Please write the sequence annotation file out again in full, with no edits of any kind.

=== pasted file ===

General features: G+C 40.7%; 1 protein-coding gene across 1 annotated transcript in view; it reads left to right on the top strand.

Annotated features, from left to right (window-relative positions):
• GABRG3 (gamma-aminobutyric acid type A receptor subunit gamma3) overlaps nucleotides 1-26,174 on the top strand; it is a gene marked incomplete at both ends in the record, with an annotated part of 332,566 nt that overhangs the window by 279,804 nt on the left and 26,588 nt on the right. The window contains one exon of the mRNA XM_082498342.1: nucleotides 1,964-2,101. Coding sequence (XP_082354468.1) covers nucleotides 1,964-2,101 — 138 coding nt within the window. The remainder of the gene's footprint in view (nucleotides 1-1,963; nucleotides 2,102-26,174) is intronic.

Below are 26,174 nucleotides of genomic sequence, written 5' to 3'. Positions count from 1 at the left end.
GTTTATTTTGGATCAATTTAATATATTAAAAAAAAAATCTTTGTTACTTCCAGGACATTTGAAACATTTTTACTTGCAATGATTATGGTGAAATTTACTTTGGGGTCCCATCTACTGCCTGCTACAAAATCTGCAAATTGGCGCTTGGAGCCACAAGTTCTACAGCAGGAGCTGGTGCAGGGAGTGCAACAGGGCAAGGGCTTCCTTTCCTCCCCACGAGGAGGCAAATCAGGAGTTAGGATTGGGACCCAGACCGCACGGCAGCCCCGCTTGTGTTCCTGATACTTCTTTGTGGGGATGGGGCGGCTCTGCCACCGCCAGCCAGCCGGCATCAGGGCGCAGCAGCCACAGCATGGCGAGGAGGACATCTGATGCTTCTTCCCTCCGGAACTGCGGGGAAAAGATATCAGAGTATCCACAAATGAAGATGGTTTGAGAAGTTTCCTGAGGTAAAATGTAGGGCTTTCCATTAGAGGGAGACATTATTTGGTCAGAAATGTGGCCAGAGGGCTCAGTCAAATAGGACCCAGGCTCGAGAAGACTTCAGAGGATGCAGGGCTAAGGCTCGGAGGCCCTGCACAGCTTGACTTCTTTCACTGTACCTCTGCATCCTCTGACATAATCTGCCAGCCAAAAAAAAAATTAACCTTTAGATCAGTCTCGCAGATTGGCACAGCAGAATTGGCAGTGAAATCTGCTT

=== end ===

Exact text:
General features: G+C 40.7%; 1 protein-coding gene across 1 annotated transcript in view; it reads left to right on the top strand.

Annotated features, from left to right (window-relative positions):
• GABRG3 (gamma-aminobutyric acid type A receptor subunit gamma3) overlaps nucleotides 1-26,174 on the top strand; it is a gene marked incomplete at both ends in the record, with an annotated part of 332,566 nt that overhangs the window by 279,804 nt on the left and 26,588 nt on the right. The window contains one exon of the mRNA XM_082498342.1: nucleotides 1,964-2,101. Coding sequence (XP_082354468.1) covers nucleotides 1,964-2,101 — 138 coding nt within the window. The remainder of the gene's footprint in view (nucleotides 1-1,963; nucleotides 2,102-26,174) is intronic.

Below are 26,174 nucleotides of genomic sequence, written 5' to 3'. Positions count from 1 at the left end.
GTTTATTTTGGATCAATTTAATATATTAAAAAAAAAATCTTTGTTACTTCCAGGACATTTGAAACATTTTTACTTGCAATGATTATGGTGAAATTTACTTTGGGGTCCCATCTACTGCCTGCTACAAAATCTGCAAATTGGCGCTTGGAGCCACAAGTTCTACAGCAGGAGCTGGTGCAGGGAGTGCAACAGGGCAAGGGCTTCCTTTCCTCCCCACGAGGAGGCAAATCAGGAGTTAGGATTGGGACCCAGACCGCACGGCAGCCCCGCTTGTGTTCCTGATACTTCTTTGTGGGGATGGGGCGGCTCTGCCACCGCCAGCCAGCCGGCATCAGGGCGCAGCAGCCACAGCATGGCGAGGAGGACATCTGATGCTTCTTCCCTCCGGAACTGCGGGGAAAAGATATCAGAGTATCCACAAATGAAGATGGTTTGAGAAGTTTCCTGAGGTAAAATGTAGGGCTTTCCATTAGAGGGAGACATTATTTGGTCAGAAATGTGGCCAGAGGGCTCAGTCAAATAGGACCCAGGCTCGAGAAGACTTCAGAGGATGCAGGGCTAAGGCTCGGAGGCCCTGCACAGCTTGACTTCTTTCACTGTACCTCTGCATCCTCTGACATAATCTGCCAGCCAAAAAAAAAATTAACCTTTAGATCAGTCTCGCAGATTGGCACAGCAGAATTGGCAGTGAAATCTGCTT